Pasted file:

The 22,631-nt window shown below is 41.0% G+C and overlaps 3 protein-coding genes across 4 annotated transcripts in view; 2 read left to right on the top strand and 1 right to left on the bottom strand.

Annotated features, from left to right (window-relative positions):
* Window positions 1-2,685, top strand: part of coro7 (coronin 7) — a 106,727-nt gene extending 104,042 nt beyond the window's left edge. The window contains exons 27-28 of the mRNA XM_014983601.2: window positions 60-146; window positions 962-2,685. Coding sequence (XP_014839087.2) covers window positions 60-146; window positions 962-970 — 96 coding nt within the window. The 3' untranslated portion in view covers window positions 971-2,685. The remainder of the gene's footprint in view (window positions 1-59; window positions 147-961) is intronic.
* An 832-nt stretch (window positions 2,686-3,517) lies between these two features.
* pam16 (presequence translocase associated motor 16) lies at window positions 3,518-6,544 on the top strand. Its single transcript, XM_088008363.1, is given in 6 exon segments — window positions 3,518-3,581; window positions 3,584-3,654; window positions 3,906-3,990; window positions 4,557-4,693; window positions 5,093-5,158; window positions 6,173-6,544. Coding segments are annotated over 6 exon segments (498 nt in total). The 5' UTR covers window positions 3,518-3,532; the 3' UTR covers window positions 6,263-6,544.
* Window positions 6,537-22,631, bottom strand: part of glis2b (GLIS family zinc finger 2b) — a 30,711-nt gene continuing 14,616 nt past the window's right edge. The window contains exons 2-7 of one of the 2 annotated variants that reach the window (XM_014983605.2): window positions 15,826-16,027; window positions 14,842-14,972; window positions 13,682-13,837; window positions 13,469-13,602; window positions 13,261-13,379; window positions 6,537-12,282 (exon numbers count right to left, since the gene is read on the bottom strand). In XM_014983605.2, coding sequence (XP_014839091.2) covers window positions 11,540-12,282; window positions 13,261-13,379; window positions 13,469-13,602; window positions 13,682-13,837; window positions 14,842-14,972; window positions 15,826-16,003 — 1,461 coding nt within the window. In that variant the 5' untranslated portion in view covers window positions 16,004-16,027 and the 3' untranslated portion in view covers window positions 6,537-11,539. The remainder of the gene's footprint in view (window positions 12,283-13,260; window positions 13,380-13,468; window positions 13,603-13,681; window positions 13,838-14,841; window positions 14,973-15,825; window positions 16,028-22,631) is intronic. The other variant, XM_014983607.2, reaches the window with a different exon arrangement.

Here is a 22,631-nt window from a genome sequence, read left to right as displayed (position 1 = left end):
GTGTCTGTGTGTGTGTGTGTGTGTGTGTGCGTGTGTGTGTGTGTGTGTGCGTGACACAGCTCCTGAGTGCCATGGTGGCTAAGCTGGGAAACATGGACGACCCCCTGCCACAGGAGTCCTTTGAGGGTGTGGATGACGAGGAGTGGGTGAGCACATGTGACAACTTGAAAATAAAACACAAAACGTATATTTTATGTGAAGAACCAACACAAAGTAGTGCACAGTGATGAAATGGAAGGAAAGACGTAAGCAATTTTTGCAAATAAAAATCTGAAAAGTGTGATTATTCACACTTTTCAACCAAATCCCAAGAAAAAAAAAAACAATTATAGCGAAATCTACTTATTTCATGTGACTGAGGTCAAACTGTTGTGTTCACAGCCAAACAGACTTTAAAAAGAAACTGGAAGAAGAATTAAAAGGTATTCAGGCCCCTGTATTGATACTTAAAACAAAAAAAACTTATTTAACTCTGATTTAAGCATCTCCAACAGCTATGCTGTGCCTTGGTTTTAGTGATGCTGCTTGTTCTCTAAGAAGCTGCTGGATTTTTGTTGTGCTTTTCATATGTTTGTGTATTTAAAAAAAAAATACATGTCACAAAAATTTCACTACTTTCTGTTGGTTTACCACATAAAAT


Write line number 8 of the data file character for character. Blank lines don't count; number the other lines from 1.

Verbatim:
GTGTCTGTGTGTGTGTGTGTGTGTGTGTGCGTGTGTGTGTGTGTGTGTGCGTGACACAGCTCCTGAGTGCCATGGTGGCTAAGCTGGGAAACATGGACGACCCCCTGCCACAGGAGTCCTTTGAGGGTGTGGATGACGAGGAGTGGGTGAGCACATGTGACAACTTGAAAATAAAACACAAAACGTATATTTTATGTGAAGAACCAACACAAAGTAGTGCACAGTGATGAAATGGAAGGAAAGACGTAAGCAATTTTTGCAAATAAAAATCTGAAAAGTGTGATTATTCACACTTTTCAACCAAATCCCAAGAAAAAAAAAAACAATTATAGCGAAATCTACTTATTTCATGTGACTGAGGTCAAACTGTTGTGTTCACAGCCAAACAGACTTTAAAAAGAAACTGGAAGAAGAATTAAAAGGTATTCAGGCCCCTGTATTGATACTTAAAACAAAAAAAACTTATTTAACTCTGATTTAAGCATCTCCAACAGCTATGCTGTGCCTTGGTTTTAGTGATGCTGCTTGTTCTCTAAGAAGCTGCTGGATTTTTGTTGTGCTTTTCATATGTTTGTGTATTTAAAAAAAAAATACATGTCACAAAAATTTCACTACTTTCTGTTGGTTTACCACATAAAAT